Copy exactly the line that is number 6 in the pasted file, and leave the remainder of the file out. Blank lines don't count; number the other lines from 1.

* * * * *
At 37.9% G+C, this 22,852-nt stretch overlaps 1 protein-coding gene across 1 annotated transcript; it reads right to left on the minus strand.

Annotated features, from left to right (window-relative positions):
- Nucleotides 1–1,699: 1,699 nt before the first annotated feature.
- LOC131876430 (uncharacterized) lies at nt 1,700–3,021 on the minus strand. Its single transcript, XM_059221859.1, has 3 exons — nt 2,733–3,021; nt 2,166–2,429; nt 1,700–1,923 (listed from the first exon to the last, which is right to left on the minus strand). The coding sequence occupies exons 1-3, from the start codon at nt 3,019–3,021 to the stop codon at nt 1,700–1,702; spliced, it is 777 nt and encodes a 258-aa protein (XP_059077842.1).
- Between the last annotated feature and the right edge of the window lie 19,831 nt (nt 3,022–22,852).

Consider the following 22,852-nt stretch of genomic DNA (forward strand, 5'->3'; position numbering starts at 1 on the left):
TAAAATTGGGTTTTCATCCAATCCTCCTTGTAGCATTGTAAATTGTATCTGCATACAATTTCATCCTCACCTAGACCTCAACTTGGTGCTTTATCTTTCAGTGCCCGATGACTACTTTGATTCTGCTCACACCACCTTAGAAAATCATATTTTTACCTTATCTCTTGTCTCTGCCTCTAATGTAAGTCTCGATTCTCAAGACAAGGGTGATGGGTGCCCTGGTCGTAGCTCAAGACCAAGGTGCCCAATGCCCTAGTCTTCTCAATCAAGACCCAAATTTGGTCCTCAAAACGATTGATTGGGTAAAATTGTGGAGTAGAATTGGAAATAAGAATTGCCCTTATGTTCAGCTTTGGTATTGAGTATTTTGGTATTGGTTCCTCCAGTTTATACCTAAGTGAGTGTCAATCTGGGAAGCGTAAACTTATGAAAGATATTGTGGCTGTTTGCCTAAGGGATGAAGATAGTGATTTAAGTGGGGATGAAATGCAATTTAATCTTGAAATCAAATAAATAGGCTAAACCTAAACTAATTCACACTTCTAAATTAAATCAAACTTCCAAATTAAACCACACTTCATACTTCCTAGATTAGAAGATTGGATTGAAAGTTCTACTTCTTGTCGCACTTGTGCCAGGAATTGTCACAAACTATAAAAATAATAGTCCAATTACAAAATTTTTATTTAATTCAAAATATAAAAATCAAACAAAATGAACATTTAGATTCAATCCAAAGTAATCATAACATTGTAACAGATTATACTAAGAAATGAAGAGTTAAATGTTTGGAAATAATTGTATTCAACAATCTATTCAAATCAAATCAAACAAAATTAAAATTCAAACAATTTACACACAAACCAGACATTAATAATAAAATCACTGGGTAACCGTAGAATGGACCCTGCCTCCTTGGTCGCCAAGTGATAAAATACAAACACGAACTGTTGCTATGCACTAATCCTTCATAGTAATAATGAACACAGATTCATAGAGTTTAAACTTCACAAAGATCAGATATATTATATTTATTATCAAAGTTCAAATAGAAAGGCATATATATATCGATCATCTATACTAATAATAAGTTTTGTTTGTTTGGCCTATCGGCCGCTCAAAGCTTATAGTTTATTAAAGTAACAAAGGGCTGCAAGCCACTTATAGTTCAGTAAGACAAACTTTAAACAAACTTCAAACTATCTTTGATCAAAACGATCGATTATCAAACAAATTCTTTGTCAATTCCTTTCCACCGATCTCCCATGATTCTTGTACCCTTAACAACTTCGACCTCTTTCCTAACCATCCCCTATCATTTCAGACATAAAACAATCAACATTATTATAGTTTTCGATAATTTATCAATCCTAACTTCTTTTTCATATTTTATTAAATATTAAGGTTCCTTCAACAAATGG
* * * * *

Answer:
Consider the following 22,852-nt stretch of genomic DNA (forward strand, 5'->3'; position numbering starts at 1 on the left):